Posts Tagged ‘travel consultant’

October 7, 2013 11:16 am

Job Description of a Travel Consultant

Do you love travel? As a travel consultant, you can help your clients plan dream vacations by using your resources to make the best travel arrangements possible. You might even want to specialize in a type of travel, if you have a particular destination that’s close to your heart. In this post, we’ll review the job description of a travel consultant so you know what to expect as you enter the industry. If you’re interested in learning more, check out QC Travel School’s Travel and Tourism + GDS course.

Travel consultant - what's involved?

Skills Required

Travel consultation relies heavily on customer service. Because of this, you should be a people-person with strong communication skills. You should also be comfortable with sales. You’ll also need to be highly organized, as you’ll be managing every detail of your clients’ travel plans. The travel industry can move quickly, and you’ll need to be able to keep your cool in a fast-paced environment. Ultimately, you need to love travel and have a lot of personal experience with travel.

Daily Tasks

–          Advising clients on destinations
–          Booking flights, accommodations, car rentals, tours, and activities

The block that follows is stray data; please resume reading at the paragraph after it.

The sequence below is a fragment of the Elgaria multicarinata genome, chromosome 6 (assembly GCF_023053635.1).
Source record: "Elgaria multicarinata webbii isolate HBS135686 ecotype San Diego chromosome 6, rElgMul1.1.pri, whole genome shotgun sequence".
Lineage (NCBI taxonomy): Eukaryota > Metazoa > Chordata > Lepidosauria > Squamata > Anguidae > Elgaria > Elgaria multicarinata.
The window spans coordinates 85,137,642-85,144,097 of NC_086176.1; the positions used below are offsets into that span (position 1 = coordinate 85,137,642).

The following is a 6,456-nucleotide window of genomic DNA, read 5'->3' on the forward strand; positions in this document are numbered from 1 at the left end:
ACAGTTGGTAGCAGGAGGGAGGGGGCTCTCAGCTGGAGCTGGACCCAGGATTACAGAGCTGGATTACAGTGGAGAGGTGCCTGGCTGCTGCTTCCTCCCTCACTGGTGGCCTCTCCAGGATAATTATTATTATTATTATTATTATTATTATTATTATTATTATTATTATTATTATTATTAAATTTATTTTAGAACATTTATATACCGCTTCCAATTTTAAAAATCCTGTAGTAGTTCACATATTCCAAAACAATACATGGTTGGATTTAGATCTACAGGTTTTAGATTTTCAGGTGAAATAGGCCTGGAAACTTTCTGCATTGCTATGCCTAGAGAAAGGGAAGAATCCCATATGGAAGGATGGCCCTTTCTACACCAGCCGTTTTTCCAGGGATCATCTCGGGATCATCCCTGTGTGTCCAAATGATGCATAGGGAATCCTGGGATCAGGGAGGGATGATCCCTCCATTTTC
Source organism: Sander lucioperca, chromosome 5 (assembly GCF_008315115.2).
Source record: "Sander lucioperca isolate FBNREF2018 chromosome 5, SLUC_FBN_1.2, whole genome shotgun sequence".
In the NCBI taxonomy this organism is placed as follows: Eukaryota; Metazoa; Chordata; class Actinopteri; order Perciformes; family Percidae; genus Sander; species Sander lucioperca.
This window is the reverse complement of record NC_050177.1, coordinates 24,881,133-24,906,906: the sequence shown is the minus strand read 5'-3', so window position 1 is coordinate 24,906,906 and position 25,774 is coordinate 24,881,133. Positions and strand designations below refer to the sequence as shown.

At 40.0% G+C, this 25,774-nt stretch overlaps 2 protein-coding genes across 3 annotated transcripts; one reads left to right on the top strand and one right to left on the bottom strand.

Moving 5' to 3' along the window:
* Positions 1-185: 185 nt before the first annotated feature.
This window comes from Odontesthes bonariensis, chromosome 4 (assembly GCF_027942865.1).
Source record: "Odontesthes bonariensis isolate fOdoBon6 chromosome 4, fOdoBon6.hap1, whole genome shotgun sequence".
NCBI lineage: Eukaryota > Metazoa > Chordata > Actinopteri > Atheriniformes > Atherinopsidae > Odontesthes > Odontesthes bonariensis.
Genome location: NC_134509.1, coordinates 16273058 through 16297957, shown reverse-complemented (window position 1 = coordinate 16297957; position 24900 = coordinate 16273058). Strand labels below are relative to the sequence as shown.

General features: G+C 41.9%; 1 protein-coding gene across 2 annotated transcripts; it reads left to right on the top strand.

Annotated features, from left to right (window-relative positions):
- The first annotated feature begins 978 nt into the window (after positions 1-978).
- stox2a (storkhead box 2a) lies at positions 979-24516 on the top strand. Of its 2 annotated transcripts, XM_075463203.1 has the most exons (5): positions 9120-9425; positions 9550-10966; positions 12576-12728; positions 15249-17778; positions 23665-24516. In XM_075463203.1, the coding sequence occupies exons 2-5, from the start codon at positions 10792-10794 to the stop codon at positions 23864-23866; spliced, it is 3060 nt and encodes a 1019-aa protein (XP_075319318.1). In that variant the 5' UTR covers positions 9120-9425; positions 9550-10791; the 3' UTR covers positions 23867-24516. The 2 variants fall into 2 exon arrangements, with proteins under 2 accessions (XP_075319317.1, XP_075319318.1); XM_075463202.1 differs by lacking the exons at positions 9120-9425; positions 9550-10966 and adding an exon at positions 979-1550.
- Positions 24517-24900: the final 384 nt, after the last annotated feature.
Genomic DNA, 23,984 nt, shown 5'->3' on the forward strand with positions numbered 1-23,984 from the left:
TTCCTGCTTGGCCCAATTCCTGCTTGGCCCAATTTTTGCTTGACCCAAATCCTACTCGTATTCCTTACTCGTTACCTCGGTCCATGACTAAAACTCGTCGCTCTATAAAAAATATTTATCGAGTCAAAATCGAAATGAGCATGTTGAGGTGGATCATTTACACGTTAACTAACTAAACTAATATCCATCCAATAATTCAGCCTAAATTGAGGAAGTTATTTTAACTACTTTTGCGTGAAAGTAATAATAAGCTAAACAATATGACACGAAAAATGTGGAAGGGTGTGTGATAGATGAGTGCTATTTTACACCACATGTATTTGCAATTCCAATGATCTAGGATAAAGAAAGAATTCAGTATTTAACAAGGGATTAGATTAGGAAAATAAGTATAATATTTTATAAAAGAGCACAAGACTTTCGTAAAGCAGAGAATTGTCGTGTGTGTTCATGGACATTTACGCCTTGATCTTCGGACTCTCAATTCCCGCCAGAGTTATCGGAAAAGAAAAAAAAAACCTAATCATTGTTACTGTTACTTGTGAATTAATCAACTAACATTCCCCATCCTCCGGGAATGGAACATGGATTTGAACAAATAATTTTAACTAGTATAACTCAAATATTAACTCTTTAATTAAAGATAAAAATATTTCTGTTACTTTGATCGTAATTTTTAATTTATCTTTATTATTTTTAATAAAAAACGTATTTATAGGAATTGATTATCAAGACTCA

–          Arranging travel insurance
–          Using a GDS booking system
–          Managing payments
–          Advising clients on particularities like customs regulations and exchange rates
–          Sending tickets and itineraries
–          Keeping customers happy

Education Requirements

There are no specific education requirements to become a travel consultant (other than a high school diploma). That being said, because clients are becoming smarter when it comes to travel– due to the ease of internet booking – many employers will prefer candidates who have vocational training from a school like QC Travel School. Many employers also require GDS (global distribution system) training.

A job as a travel consultant will require continuous education. The industry is always changing, and you’ll be expected to keep up with those changes. Many employers will sponsor their employees to take classes to keep them up-to-date.

Salary

A travel consultant’s salary depends on their experience, skill level, and place of employment. The majority of travel consultants work for reservation services (for an airline or cruise, for example), followed by travel agencies. About 15% are self-employed.

The average starting income of a travel consultant is roughly $20,000. With experience, salaries raise to an average of $45,000. Keep in mind that some travel consultants are paid on commission, which means that they earn a percentage of what they book. If you’re a savvy salesperson, the income potential can be even higher! There are also perks and incentives to the job, such as fam trips.

Are you interested in becoming a travel consultant? You can learn from home with QC Travel School’s Travel and Tourism Courses.

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